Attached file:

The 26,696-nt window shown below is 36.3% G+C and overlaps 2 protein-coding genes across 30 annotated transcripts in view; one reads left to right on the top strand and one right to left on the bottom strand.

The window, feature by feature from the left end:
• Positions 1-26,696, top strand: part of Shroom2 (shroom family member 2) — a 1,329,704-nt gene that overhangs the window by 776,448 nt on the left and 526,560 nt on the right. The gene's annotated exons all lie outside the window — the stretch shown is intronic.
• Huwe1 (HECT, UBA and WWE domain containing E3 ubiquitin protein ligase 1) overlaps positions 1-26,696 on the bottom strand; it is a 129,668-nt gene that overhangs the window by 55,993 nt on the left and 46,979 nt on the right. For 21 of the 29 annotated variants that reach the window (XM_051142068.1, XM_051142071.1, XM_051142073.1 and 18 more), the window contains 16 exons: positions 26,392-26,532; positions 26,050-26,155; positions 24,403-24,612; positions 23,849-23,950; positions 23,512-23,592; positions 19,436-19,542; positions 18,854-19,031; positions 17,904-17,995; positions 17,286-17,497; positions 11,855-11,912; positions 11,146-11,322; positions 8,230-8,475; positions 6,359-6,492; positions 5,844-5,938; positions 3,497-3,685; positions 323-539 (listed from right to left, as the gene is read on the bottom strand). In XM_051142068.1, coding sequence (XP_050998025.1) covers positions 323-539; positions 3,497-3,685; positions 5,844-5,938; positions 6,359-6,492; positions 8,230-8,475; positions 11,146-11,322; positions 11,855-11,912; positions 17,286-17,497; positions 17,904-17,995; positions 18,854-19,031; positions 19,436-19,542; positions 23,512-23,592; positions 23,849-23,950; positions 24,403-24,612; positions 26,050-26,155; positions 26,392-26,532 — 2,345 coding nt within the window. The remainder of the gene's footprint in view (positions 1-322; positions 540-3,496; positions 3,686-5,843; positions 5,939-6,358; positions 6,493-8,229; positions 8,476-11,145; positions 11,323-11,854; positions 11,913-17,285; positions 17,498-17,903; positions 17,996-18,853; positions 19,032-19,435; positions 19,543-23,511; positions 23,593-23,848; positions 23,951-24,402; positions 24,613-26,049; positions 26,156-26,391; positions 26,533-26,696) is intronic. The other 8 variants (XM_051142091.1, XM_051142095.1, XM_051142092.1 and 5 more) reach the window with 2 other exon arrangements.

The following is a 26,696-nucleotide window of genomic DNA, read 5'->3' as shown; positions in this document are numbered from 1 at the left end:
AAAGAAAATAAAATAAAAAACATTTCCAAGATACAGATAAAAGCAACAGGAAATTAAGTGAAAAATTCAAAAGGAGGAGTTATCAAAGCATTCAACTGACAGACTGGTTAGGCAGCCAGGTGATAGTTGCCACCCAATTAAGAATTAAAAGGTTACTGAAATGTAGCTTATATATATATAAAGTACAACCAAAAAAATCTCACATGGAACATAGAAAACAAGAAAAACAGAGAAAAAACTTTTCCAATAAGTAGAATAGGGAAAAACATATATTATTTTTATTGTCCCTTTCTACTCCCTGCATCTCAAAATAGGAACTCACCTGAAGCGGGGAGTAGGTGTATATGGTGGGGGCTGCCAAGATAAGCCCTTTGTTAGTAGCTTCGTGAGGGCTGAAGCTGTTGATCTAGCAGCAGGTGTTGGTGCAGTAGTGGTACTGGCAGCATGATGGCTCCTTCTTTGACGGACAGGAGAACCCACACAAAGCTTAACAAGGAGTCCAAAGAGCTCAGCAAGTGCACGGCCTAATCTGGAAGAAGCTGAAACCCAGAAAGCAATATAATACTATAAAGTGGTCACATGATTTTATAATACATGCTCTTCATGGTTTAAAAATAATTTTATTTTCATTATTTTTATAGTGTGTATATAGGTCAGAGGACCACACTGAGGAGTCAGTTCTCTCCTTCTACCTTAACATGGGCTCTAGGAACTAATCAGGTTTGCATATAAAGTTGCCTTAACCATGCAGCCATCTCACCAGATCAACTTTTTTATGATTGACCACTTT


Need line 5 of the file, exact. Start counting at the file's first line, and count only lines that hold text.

The following is a 26,696-nucleotide window of genomic DNA, read 5'->3' as shown; positions in this document are numbered from 1 at the left end: